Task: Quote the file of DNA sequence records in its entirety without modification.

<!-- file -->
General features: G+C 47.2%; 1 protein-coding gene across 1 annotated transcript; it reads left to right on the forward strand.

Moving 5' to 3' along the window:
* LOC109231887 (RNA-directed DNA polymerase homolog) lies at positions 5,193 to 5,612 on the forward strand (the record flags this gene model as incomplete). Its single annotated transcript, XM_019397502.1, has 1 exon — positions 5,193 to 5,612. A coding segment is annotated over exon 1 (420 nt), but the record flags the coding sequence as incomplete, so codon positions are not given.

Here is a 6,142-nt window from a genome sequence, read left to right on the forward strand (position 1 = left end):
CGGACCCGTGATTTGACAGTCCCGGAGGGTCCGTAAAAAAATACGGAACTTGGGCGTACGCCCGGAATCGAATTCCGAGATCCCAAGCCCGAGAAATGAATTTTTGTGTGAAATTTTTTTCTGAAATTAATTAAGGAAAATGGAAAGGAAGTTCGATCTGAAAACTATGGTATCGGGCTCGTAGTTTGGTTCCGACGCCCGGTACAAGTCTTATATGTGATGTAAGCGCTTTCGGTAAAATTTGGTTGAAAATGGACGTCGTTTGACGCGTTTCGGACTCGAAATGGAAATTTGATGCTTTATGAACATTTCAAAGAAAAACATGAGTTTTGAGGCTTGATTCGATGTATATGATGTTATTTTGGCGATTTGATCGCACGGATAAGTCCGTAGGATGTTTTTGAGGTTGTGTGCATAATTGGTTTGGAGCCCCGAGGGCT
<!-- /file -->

General features: G+C 47.2%; 1 protein-coding gene across 1 annotated transcript; it reads left to right on the forward strand.

Moving 5' to 3' along the window:
* LOC109231887 (RNA-directed DNA polymerase homolog) lies at positions 5,193 to 5,612 on the forward strand (the record flags this gene model as incomplete). Its single annotated transcript, XM_019397502.1, has 1 exon — positions 5,193 to 5,612. A coding segment is annotated over exon 1 (420 nt), but the record flags the coding sequence as incomplete, so codon positions are not given.

Here is a 6,142-nt window from a genome sequence, read left to right on the forward strand (position 1 = left end):
CGGACCCGTGATTTGACAGTCCCGGAGGGTCCGTAAAAAAATACGGAACTTGGGCGTACGCCCGGAATCGAATTCCGAGATCCCAAGCCCGAGAAATGAATTTTTGTGTGAAATTTTTTTCTGAAATTAATTAAGGAAAATGGAAAGGAAGTTCGATCTGAAAACTATGGTATCGGGCTCGTAGTTTGGTTCCGACGCCCGGTACAAGTCTTATATGTGATGTAAGCGCTTTCGGTAAAATTTGGTTGAAAATGGACGTCGTTTGACGCGTTTCGGACTCGAAATGGAAATTTGATGCTTTATGAACATTTCAAAGAAAAACATGAGTTTTGAGGCTTGATTCGATGTATATGATGTTATTTTGGCGATTTGATCGCACGGATAAGTCCGTAGGATGTTTTTGAGGTTGTGTGCATAATTGGTTTGGAGCCCCGAGGGCT